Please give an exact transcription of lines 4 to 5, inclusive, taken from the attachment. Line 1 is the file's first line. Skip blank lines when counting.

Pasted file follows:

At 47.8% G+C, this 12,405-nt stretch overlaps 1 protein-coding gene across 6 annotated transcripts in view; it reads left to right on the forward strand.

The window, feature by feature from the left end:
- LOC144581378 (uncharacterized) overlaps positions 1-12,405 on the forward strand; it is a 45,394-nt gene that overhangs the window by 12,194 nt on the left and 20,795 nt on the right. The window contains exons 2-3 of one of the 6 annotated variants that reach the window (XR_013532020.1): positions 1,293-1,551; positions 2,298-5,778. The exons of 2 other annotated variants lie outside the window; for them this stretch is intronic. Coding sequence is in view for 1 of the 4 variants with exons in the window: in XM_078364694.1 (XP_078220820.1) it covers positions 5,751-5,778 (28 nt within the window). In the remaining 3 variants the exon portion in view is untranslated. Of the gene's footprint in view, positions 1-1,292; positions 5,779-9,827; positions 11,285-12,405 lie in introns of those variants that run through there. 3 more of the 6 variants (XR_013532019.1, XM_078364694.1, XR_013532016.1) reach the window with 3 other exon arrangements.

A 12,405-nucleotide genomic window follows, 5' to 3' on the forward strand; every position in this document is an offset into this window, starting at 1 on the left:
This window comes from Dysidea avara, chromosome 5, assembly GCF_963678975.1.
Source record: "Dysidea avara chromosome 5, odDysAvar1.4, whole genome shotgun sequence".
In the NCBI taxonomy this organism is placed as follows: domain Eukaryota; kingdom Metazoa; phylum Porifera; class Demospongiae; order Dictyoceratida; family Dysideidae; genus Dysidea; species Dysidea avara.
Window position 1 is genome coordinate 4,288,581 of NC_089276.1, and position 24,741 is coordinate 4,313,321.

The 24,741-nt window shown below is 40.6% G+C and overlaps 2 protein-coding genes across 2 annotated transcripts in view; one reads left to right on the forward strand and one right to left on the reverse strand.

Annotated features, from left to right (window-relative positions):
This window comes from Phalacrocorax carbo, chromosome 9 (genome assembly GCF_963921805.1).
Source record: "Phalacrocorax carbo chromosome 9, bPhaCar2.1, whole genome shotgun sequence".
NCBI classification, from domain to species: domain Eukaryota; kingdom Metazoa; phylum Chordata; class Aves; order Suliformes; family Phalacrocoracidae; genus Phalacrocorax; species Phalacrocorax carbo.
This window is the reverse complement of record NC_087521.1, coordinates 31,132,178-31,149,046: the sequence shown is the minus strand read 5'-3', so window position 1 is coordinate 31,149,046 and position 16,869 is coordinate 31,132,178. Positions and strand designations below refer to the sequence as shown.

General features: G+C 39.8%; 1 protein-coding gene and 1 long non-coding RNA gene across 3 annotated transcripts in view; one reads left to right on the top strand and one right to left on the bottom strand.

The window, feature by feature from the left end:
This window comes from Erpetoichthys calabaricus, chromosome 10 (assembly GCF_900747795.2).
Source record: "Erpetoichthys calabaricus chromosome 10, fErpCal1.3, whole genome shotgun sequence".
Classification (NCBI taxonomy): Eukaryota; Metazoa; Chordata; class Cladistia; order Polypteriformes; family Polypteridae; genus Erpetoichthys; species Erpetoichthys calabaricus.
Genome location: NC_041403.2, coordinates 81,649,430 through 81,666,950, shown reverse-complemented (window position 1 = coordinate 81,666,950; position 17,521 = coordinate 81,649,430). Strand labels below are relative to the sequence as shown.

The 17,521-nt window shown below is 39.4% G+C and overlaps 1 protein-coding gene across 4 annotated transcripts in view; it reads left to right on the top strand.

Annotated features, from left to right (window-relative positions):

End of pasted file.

A 12,405-nucleotide genomic window follows, 5' to 3' on the forward strand; every position in this document is an offset into this window, starting at 1 on the left:
This window comes from Dysidea avara, chromosome 5, assembly GCF_963678975.1.